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It was still raining, but Katara hardly noticed. She hardly noticed anything but her own anger and urge to turn back and kill that man. She knew now that it wouldn't help ease her pain, but she thought it might curb the edge of her rage.

"We should be heading back," Zuko said, hesitant, from behind her.

Katara didn't bother to turn around. "Not yet."

Zuko reached out to touch her arm. "Katara - "

Katara jerked around so sharply she knocked Zuko on his back. "Right now," she growled, "the only thing I want to do is hurt something."

"They already know what you're planning," Zuko told her as stood up.

Katara took a step towards him. "Don't you even try to tell me you don't know the difference between hearing something and seeing something."

"And I also know how long it can take to - "

Katara cut him off. "Then you know why I'm not going back just yet."

"You act like you know me," Zuko snapped, "but - "

"I do," Katara said and shoved him back on the ground.

Zuko took a deep breath and rested on his elbows. "Take my advice, Katara. There are some things you can't do alone."

"Don't you dare lecture me," Katara said and just narrowly holding in the urge to kick him.

"Someone has to before you do something you'll regret," Zuko said.

"The only thing I regret right now," Katara said, glaring at Zuko and the rain pouring down his face, "is that the man who murdered my mother is walking free."

"Do you want to go back to him?" Zuko asked as he stood up. It wasn't an offer.

Katara dug her fingernails into her palms and waved her arms, forcing the water to knock down a tree behind Zuko. Her heart was hitting against her chest so hard it felt like it was trying to break through. Her eyes were stinging and dully realized that blood was running down her arms and that the water on her face wasn't just from the rain. "I just want to stop feeling this way."

"I know what that's like," Zuko said, voice kind, as he set his hands on her shoulders.

"I want to hurt something," Katara said.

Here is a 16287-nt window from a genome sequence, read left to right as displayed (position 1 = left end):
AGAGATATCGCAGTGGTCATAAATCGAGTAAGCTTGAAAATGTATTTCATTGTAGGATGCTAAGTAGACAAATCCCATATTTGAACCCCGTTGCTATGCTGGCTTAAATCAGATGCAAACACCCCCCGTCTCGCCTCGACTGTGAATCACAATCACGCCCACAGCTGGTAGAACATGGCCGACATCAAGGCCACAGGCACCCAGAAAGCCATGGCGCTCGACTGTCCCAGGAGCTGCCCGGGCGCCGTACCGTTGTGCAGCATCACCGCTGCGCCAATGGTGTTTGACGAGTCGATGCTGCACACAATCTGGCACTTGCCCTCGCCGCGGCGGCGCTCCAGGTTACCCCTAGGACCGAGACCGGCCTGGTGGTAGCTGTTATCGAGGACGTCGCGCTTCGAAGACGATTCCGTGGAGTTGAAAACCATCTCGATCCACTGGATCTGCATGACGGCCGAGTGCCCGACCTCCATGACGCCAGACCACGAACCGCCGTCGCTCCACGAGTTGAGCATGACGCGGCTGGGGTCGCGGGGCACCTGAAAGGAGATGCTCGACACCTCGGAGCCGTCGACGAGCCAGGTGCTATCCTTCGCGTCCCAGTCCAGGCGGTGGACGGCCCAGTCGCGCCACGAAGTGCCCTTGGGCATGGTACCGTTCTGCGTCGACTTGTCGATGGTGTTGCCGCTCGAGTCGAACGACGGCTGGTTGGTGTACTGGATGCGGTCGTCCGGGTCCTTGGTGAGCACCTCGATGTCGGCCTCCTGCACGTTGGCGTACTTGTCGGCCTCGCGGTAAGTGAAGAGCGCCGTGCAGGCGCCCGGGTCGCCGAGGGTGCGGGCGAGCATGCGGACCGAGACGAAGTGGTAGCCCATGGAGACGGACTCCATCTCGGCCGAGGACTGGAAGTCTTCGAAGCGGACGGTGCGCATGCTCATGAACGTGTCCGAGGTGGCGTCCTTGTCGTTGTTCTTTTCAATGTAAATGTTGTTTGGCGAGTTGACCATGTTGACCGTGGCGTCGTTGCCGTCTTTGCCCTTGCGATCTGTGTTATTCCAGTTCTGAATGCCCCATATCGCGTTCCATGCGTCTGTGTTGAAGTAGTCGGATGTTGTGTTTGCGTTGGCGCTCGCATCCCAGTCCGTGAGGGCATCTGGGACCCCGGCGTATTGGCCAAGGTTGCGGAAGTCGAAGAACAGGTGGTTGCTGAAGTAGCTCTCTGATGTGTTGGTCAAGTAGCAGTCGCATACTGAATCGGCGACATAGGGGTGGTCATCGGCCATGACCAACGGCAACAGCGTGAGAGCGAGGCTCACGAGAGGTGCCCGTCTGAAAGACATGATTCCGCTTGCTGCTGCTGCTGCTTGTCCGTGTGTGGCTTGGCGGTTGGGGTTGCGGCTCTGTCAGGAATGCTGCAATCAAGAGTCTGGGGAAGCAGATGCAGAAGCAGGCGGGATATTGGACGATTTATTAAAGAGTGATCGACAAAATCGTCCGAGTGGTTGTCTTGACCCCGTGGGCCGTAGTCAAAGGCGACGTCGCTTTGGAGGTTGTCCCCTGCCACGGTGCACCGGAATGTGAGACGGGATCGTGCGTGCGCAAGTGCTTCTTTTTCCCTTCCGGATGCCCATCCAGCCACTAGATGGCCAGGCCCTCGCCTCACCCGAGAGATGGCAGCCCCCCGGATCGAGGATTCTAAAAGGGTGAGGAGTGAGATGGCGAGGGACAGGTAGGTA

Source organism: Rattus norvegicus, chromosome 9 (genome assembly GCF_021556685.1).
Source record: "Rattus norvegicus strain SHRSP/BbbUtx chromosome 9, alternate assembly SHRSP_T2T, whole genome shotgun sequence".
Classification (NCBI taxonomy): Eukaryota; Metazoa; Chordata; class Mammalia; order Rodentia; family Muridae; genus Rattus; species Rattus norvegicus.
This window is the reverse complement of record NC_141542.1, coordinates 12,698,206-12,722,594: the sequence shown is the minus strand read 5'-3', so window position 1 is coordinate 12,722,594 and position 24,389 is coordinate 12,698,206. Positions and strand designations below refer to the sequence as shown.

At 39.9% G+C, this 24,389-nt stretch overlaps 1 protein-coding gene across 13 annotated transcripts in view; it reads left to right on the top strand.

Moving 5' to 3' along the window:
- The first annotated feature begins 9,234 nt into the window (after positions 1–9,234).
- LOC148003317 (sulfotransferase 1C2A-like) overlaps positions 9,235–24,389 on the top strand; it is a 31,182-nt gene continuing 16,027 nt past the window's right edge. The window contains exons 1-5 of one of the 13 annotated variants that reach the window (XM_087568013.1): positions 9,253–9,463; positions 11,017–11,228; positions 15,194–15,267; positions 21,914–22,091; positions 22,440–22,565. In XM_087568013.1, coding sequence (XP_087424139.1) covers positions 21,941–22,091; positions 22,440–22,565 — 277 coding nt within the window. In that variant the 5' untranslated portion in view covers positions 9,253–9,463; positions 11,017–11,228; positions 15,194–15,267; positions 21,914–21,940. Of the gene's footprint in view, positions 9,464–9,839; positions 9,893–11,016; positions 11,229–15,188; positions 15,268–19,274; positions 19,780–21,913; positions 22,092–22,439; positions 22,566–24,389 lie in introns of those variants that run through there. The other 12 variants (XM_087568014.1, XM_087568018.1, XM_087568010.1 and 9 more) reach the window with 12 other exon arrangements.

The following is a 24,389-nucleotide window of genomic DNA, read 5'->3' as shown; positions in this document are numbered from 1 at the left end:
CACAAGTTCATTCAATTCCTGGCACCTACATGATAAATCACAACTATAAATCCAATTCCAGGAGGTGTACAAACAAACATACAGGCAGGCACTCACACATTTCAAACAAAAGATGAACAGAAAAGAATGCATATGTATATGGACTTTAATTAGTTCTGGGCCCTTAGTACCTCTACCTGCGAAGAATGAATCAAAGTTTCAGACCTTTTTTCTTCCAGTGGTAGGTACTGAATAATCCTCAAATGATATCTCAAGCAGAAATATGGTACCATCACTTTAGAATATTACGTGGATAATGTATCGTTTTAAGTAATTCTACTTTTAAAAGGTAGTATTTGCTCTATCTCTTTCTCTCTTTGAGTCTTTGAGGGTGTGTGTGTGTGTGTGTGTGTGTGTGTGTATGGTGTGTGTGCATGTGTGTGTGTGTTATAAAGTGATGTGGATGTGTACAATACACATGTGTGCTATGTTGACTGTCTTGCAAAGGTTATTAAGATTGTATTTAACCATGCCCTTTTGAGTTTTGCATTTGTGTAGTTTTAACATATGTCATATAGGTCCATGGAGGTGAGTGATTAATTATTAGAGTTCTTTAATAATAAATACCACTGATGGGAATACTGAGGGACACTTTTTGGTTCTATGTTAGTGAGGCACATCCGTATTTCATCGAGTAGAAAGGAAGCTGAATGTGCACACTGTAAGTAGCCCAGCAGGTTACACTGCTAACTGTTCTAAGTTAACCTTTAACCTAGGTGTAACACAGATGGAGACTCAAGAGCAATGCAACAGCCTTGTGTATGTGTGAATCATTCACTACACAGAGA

"That won't do much in the long run," Zuko advised her.

"Shut up!" Katara grabbed his face with both of her hands, pleased in a sick manner with the way her blood looked on his face. She wished it wasn't raining so the water didn't wash it off. "Just shut up."

Zuko said nothing.

Katara thought about how it felt when she nearly killed a man who wasn't the one who killed her mother. She thought and how it felt to walk away from the man who did. She thought about the dreams she'd had the past year about men with scars on their faces killing her mother. She thought about trusting Zuko and then him nearly killing Aang. She thought about how part of her had wanted Zuko to still be evil so she could kill him - because it would almost be like killing the man who took her mother away.

She was tired of thinking.

She moved her hands up towards the top of his head, grabbed handfuls of his hair, and pulled him down. She'd never really kissed a boy before, but the basics weren't too hard to figure out. She was just about to bite his bottom lip as hard as she could when he carefully pushed her away.

"We're not going to do this," Zuko said. "I have someone." He closed his eyes tightly and Katara knew right then that he loved whoever he was thinking about.

"Do you want to help me?" Katara asked. She left do you want me to forgive you unsaid.

"Why do you even think I'm here?" Zuko asked and opened his eyes. He sounded tired and Katara felt a stab of guilt. She shoved it away more easily than she would have liked to admit. "But this isn't going to help you."

"What do you think will help them, Mr. Guru?" Katara asked. She shoved him away and folded her arms. Then she gave him a pointed look.

"Talking to your friends," Zuko said, "and not pushing them away."

"You don't know what you're talking about," Katara said and before he could do something like point out that he heard her tell her brother that he didn't love their mother enough, she grabbed him again and kissed him with all the pent up rage she'd felt since she saw her mother's dead body.

Zuko quickly pulled away from her.

"I'm don't want to think anymore," Katara said, squeezing her eyes shut and yanking her arms back. She heard loud crashes and she didn't have to turn around to know she'd knocked down more trees. When she opened her eyes, she saw Zuko looking at her with fear, and at that, it felt like all of the anger and pain wash away from her like the water had washed away the blood on Zuko's face, leaving her feeling empty. She welcomed that feeling. "Let's go. Appa's waiting."

"I'm sorry," Zuko said.

Katara said nothing.